Preceptors of Advaita
SOME AUTHORS OF WORKS IN REGIONAL LANGUAGES
Jnanadeva (1275 A.D. to 1296 A.D.) was one of the greatest geniuses of Maharashtra. In him we find a rare combination of first rate poetry, lofty philosophy, deep mystical experience and exalted saintlihood. All this appears to be almost a miracle when we take into consideration that he lived a short span of life of less than twenty two years. He ended his life with a sense of fulfillment of his mission by voluntarily entering into yogic samadhi in the presence of a multitude of relatives, friends and followers.
Jnanadeva was a contemporary of the king Ramadevaraya of Yadava dynasty. Devagiri –– the present Daulatabad –– was Ramadevaraya’s capital and he ruled from 1271 to 1309 A.D.
Jnanadeva’s ancestors were Kulkarnis of Apegaon (eight miles from Paithan, a great centre of Sanskrit learning) whose duty was to look after the revenue. The king Ramadevaraya as well as this family was worshippers of Sri Vitthal of Pandarpur.
To understand the background of Jnanadeva’s birth under unusual social conditions, one must go back to the life of his father Vitthalpant.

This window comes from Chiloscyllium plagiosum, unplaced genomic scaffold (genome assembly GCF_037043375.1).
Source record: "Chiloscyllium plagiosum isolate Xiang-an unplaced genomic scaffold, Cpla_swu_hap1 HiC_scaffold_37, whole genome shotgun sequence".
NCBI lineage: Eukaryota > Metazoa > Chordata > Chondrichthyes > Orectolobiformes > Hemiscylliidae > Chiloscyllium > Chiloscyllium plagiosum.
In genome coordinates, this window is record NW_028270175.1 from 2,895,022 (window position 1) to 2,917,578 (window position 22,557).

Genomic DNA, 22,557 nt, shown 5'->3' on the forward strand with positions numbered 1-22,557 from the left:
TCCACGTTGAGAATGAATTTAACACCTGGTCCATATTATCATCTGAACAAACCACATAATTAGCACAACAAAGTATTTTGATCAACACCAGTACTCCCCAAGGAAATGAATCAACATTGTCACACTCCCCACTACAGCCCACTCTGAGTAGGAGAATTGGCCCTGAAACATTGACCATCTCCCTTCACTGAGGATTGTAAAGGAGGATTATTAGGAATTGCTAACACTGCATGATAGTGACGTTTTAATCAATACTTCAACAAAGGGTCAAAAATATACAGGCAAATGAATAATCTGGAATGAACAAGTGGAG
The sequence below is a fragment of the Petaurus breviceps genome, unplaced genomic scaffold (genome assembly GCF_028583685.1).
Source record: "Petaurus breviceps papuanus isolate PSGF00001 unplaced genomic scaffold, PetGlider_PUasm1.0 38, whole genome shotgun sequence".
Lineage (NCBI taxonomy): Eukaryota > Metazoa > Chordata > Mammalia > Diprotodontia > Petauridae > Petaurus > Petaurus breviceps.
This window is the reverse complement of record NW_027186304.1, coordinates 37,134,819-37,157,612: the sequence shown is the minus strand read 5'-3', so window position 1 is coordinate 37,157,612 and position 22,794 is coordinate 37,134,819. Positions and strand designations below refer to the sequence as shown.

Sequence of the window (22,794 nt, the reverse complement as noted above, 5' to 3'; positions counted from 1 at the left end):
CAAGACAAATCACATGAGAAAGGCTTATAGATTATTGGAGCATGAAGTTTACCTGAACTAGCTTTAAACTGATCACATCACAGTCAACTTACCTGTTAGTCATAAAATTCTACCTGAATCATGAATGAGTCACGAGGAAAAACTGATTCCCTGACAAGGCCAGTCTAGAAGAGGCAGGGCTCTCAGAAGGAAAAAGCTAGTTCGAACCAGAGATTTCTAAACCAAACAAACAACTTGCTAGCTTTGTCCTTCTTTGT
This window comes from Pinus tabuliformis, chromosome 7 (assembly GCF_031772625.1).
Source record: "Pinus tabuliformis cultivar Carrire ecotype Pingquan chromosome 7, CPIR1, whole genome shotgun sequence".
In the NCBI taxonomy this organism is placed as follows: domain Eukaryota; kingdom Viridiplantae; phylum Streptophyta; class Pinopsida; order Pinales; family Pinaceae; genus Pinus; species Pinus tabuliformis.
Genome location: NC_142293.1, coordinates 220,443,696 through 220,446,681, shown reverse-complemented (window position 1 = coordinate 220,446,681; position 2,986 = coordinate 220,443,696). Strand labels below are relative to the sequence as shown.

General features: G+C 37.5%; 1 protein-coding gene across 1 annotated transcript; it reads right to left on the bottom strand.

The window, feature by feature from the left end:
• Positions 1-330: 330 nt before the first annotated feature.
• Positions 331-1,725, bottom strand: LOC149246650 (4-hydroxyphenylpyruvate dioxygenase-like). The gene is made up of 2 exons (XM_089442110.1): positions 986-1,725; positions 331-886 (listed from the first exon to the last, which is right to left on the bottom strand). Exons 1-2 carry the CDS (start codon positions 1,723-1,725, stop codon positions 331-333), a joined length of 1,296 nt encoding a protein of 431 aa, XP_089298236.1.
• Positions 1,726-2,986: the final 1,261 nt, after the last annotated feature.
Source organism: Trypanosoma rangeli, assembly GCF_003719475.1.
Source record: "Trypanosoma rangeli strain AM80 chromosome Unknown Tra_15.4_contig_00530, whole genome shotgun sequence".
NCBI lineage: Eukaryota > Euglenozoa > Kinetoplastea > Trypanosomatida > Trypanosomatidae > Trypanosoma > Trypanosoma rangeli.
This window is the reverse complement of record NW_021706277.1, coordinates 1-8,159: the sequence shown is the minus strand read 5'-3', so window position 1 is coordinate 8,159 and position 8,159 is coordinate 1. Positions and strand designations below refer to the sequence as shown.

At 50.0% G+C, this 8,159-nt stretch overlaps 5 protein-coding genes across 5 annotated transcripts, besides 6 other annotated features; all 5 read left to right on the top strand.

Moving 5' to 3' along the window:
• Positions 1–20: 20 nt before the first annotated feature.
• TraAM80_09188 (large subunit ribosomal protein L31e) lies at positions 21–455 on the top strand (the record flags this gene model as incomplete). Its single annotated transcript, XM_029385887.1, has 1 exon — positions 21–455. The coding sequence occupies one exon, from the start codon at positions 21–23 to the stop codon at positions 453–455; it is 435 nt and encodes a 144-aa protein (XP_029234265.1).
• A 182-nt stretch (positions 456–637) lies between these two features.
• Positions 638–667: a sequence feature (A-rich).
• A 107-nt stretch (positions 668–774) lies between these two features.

Vitthal was a well-educated clever boy with ascetic tendencies. While alone on a pilgrimage, he happened to halt at Alandi, thirteen miles from Poona, on the bank of Indrayani. Sidhopant, the Kulkarni of the place, seeing this bright chap gave his daughter Rukmini to him in marriage. As the parents of Vitthalpant did not live long, the young couple lived in Alandi. Vitthalpant was more interested in the life of the spirit than of the household. One day he left the home without his wife’s permission and took Sannyasa initiated by Ramasrama, also known as Sripada, of Benares. He was renamed as Chaitanyasrama. While on pilgrimage to Ramesvara, this Ramasrama visited Alandi. There he happened to see a pious woman circumambulating an Asvattha tree. She saw this revered sannyasin and bowed down to him who, as is customary, blessed her that she would give birth to sons. On hearing this she burst into tears, as she was verily the wife of Vitthalpant, pining for her husband. Ramasrama suspected from the enquiry made that the recently initiated sannyasin was no other than this woman’s husband. Instead of proceeding further on his pilgrimage he went back to Benares and ordered Chaitanyasrama to go back to his wife.